Additionally, Iles had some specific advice for achieving success with digital endeavours, which he said involves exploring a company's ‘digital readiness’ in terms of platforms. “You have to be better at devops. You have to have advanced toolsets and you have to have automation. You can’t do it without any of these building blocks. You won’t get it done. And if you’re going to move quickly, everything else has to fall in line underneath it,” he said.
“All digital endeavours are cultural ones - you will need the right culture, and typically we’ve found that it’s much better led when led right from the top [CEO level].”
The skills gap
Meanwhile, on the skills front, Iles said there’s a significant skills shortage, from a digital skills and specialist skills standpoint, both in Australia and globally.
“There is a skills shortage in many organisations with internal shortfalls in areas such as application security, management and analytics,” he said, explaining application integration is another key skills issue for both partners and business alike.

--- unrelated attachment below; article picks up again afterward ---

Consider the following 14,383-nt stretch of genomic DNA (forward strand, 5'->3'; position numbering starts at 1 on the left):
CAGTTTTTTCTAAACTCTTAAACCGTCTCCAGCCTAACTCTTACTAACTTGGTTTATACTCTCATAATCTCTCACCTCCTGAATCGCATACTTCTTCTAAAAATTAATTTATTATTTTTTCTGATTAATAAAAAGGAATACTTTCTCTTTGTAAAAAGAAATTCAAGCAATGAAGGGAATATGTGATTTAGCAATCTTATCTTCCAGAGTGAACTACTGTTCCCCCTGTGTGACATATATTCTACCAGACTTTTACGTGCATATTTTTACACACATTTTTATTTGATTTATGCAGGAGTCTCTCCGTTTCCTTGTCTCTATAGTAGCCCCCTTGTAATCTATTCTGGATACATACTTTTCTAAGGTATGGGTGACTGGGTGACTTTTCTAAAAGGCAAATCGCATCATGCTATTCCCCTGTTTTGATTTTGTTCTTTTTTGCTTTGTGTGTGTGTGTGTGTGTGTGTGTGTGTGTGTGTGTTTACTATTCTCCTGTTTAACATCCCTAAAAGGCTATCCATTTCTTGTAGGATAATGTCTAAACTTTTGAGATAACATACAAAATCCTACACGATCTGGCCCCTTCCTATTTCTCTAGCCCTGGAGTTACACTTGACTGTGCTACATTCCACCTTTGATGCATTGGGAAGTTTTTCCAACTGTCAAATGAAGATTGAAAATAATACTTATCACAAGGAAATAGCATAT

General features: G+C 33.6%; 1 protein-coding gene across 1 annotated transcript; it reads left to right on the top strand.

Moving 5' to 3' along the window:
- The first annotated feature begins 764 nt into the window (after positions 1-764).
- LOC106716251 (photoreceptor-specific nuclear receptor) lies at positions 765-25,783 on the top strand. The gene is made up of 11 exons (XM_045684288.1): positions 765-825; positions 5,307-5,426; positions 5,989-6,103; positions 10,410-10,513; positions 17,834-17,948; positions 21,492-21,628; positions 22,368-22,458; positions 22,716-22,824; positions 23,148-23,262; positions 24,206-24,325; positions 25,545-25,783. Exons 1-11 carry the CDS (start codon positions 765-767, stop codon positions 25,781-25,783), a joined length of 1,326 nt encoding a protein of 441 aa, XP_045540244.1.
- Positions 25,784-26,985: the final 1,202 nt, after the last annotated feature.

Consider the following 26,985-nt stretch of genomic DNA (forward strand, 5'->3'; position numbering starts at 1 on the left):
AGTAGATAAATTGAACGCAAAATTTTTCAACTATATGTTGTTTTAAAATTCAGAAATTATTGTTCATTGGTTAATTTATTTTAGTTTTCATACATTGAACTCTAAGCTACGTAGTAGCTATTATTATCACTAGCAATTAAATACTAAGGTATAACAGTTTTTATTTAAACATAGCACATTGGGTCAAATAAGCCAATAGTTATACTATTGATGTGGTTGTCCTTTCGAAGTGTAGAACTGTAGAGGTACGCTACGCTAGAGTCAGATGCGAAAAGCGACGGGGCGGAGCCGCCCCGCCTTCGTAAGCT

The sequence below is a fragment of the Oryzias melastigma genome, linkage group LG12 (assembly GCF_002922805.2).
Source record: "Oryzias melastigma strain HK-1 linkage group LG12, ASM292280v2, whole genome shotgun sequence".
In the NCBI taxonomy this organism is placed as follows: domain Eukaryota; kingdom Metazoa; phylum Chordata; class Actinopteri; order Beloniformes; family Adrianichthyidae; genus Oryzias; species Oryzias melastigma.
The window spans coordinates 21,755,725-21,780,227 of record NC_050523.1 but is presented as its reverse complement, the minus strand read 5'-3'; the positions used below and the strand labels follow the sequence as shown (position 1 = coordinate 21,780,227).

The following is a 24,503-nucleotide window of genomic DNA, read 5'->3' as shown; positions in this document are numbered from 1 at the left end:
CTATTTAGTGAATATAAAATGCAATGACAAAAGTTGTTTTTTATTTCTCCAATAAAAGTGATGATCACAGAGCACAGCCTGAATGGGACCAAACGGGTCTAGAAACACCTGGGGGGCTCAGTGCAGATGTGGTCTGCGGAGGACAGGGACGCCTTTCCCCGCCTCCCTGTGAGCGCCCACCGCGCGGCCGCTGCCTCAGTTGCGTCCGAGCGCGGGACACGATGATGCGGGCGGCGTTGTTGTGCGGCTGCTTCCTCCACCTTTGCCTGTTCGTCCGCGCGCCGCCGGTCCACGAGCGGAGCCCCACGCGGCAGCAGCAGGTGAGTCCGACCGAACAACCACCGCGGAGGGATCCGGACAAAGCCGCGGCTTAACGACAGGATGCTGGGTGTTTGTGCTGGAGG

He explained there’s a shortage of enterprise architects, security architects, cloud architects and devops workers, as well as people that can code with microservices.
“Over the next four to five years, integration is going to be one of the most complicated areas of IT,” he said, explaining if you make a change in one area it cascades across all other applications. “How do you track that and how do you keep control of how these different systems work?”
He suggested companies seek out new partners - including today’s gamut of entrepreneurial start-ups or even universities - in order to address the skills shortage conundrum.